If the rating was anonymous or at least under a pseudonym, the question arises for those affected to what extent they can demand information from the rating portal operator about the author of the rating, provided that the latter has any further information at all.

While some courts, referring to the legally guaranteed anonymity from § 13 para. 6 p. 1 of the German Telemedia Act (TMG) (OLG Hamm, decision of August 3, 2011 – Ref.: 3 U 196/10, LG München I, decision of July 3, 2013 – Ref.: 25 O 23782/12), individual courts derive such a right to information from good faith pursuant to Section 242 of the German Civil Code (BGB), provided that the infringement is established and the portal operator can obtain the information without difficulty (OLG Dresden – decision of February 8, 2012, Ref.: 4 U 1850/11).

However, this controversial issue is likely to have lost its relevance at the latest as a result of the BGH’s decision on this issue (BGH ruling of July 1, 2014 – VI ZR 345/13). In this decision, the BGH had to rule on a physician’s claim for information against the operators of a physician rating portal. In this case, the Federal Court of Justice denied a claim to information on the grounds that the portal operator was not liable for the loss of the portal pursuant to Section 12 (1) of the German Civil Code (BGB). 2 TMG is not authorized to disclose the registration data collected for the provision of the telemedium, and there is no basis for authorization in this respect. This opinion now also appears to be followed by the courts of instance (cf. most recently OLG Cologne, judgment of January 5, 2017 – I-15 U 121/16).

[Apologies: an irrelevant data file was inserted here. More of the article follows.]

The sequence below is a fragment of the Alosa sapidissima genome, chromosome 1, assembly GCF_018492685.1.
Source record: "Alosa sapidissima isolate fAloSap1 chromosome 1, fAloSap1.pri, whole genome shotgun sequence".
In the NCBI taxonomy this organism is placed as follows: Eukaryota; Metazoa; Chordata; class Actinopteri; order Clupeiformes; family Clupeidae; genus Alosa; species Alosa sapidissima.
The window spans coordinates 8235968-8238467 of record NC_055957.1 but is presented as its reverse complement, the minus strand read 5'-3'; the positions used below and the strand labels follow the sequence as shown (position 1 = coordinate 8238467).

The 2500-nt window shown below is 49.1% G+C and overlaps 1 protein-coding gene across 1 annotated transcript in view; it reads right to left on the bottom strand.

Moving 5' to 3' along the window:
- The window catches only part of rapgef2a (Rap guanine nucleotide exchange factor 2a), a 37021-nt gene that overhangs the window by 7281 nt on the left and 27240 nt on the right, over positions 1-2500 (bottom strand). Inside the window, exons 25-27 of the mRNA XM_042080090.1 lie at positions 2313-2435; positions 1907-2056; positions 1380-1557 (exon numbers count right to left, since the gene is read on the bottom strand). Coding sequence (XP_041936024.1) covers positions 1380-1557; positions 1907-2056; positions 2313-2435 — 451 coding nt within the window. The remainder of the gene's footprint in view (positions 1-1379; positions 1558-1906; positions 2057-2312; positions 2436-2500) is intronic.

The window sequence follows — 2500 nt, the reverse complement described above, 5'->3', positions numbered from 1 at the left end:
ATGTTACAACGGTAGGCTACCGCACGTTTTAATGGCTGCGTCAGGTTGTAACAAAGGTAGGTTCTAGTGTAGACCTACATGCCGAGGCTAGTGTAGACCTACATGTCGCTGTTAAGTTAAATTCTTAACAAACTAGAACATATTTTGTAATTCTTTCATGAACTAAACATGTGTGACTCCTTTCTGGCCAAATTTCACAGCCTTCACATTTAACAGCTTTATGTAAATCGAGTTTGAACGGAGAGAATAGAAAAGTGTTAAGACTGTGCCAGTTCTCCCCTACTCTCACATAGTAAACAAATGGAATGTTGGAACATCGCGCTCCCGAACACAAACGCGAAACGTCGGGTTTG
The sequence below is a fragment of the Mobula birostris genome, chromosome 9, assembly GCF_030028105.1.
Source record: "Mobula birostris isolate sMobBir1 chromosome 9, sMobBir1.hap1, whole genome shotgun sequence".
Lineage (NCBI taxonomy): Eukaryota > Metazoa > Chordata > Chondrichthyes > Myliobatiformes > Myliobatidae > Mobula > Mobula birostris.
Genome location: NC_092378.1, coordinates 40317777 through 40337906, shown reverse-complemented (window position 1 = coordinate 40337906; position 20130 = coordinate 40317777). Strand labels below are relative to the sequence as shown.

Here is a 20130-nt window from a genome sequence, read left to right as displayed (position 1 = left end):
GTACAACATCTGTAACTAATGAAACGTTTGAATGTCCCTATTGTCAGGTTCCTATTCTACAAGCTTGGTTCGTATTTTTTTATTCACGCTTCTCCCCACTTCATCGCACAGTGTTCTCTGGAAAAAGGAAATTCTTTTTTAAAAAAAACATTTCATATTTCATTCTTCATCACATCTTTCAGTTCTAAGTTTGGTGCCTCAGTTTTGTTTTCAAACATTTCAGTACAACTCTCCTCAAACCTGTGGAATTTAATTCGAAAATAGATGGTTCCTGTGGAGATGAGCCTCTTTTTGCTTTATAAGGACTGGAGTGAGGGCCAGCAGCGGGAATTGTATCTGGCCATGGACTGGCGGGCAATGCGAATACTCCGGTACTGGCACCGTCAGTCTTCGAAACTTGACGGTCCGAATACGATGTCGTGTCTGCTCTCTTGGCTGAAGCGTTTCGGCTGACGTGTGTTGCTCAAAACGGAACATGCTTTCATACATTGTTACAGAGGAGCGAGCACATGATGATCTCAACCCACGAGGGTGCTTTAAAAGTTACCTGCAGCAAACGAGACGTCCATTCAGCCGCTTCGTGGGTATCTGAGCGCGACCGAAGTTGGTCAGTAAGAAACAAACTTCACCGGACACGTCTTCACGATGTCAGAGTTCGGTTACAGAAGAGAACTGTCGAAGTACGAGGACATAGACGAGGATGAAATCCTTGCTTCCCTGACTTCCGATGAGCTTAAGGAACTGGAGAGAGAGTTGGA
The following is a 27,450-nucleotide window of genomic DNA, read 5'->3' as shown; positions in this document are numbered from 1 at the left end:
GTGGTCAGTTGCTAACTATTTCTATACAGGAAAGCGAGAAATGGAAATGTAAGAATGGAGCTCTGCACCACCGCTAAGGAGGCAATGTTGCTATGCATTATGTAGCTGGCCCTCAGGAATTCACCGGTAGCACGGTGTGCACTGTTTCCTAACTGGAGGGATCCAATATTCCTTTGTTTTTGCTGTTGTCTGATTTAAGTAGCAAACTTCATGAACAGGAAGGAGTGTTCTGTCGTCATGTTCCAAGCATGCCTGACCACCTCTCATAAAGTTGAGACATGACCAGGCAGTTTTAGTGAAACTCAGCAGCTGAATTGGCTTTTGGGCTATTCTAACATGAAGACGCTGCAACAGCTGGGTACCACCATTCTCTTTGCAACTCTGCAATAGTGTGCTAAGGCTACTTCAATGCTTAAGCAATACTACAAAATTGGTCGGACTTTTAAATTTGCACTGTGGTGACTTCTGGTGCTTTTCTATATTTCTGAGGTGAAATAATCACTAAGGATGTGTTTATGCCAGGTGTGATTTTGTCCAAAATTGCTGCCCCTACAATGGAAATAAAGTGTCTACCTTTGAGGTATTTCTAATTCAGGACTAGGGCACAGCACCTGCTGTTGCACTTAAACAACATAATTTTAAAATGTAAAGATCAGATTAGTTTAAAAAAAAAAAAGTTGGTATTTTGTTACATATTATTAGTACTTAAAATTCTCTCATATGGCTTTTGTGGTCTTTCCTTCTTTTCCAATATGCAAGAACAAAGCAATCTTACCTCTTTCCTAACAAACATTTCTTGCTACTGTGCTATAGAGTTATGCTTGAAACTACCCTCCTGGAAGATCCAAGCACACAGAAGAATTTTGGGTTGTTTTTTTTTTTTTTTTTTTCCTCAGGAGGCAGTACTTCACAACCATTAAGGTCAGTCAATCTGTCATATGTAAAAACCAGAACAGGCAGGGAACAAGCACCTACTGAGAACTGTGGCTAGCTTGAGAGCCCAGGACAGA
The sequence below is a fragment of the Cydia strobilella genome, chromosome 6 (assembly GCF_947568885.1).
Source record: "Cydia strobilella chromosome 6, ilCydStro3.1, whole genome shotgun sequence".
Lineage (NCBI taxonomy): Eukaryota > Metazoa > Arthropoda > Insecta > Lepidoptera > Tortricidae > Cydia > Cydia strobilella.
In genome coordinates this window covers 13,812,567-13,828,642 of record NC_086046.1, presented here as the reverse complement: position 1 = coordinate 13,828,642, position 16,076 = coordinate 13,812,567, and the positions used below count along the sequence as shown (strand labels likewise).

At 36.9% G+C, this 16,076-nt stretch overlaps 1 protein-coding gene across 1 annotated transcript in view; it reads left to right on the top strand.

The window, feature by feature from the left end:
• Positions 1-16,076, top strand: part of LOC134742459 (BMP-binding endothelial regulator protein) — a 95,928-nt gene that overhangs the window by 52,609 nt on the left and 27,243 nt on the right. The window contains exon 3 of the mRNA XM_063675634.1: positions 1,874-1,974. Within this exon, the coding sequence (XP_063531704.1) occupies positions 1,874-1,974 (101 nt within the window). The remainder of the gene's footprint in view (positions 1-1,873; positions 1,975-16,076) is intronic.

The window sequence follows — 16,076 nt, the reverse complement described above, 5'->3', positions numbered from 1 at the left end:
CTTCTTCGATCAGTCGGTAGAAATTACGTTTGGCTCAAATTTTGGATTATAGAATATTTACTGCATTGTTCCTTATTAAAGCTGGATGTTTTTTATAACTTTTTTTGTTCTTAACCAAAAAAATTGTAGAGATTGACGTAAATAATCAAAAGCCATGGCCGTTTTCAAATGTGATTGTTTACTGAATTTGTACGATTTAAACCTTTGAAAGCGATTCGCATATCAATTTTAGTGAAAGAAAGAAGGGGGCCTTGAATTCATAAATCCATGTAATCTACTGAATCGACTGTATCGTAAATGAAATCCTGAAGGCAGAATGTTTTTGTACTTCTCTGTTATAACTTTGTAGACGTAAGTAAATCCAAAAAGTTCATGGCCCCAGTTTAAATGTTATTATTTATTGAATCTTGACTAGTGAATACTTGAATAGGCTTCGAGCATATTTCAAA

2. action against rating portals themselves

Alternatively, the affected party can also demand the deletion of the rating from the portal itself under certain conditions.

a. Basically no liability of the portals if assessment of Art. 5 para. 1 GG is covered